Putting a computer on every desk may be a boon for productivity, but wherever there's a computer, there's an open door for software viruses and information thieves.
Within a few years, the door may be closed for good; in effect the personal computer (PC) revolution may be reined in. At a growing number of large companies, employees are being assigned to personal computers that have no disks on which to store information. Because there is no slot for a diskette, files can't be stolen through that PC, and virus-contaminated disks have to find another point of entry.
Diskless PCs are connected in networks to more powerful PCs, called file servers, that can handle the data storage needs of the entire network.
"It's like having a file cabinet in the hallway or main part of the building, not there at your desk," said International Business Machines Corp. spokesman Dean Kline.
Carl Trimble, a systems engineer for Computer Systems in Tamarac, Fla., said, "Diskless workstations are big in security-conscious environments like governments and large corporations that want to keep employees from downloading copy or programs off the network.
"If they're not security-conscious, they'd might as well get the hard drives so people can load and unload data," he said. "It depends on the application."
Diskless PCs have been available for several years from vendors such as 3Com and Hyundai and through hardware dealers who add their own software. According to International Data Corp., a research firm in Framingham, Mass., only 75,090 diskless PCs were sold in the United States in 1989. With Compaq Computer Corp. and IBM joining the market in 1990, analysts believe a million units will be sold each year by the mid-'90s.
As PCs became more powerful and independent in the work place, software selection fell to the dictate of users, creating chaos for data processing managers, said Ron Cooke, an analyst at Dataquest Inc. in San Jose, Calif. The evolution of PC networks, however, gave software control back to management.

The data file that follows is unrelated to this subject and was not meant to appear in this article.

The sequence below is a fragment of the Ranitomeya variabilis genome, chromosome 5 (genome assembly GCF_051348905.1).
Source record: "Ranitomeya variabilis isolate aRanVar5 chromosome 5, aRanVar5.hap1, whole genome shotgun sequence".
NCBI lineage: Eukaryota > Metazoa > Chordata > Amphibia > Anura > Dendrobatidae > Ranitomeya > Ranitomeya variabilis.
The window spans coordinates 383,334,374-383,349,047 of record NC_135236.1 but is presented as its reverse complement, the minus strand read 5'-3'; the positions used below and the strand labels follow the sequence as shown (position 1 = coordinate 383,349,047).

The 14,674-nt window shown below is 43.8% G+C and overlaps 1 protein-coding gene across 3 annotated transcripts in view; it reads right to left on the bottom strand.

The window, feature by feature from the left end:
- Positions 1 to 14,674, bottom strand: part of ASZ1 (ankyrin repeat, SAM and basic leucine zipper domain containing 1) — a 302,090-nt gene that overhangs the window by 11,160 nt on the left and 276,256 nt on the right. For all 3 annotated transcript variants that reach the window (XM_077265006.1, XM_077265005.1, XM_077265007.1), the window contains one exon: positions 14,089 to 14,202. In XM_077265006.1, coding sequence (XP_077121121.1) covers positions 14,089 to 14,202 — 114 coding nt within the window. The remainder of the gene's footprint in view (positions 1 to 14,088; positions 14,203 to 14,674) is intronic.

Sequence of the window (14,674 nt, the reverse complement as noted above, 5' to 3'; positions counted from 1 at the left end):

"End users need to have the ability to share data, but managers need to control what kind of software is used on the network so they can give adequate support," Cooke said.
Public demand for diskless PCs has grown more sluggishly than analysts first expected, but new products from Compaq and wider distribution of IBM products suggest that might be changing.
In May, Compaq introduced a diskless PC in two versions, one containing an Intel Corp. 80386 microprocessor, the other an 80286 chip. Each machine comes with 1 megabyte of memory. Each costs $900 less than machines equipped with a 40-megabyte hard drive and a diskette drive.
IBM is expected to come out with a new diskless 80386-based PC sometime this fall. PC Week, an industry journal, quoted sources saying the new IBM model would be priced in the $2,000 range. Compaq's most powerful diskless machine has a $2,299 price tag. IBM would not say whether such a PC is on the way.
"There is apparently a tremendous amount of interest. We've been asking what our customers needs are, and a diskless workstation is one of the things they want," said Kline of IBM. "Rather than having a machine that is independently intelligent, it's one that draws its power from the network."
IBM has been selling diskless PCs since mid-1989, but only on a special-order basis to large customers.
Wyse Technology of San Jose entered the diskless PC market in November 1988 by adding an 80286-based processor to a dumb terminal. In addition to offering all of the aspects of being disk-free, the Wyse machine occupies less than one square foot of desk-top space -- smaller than most other models on the market.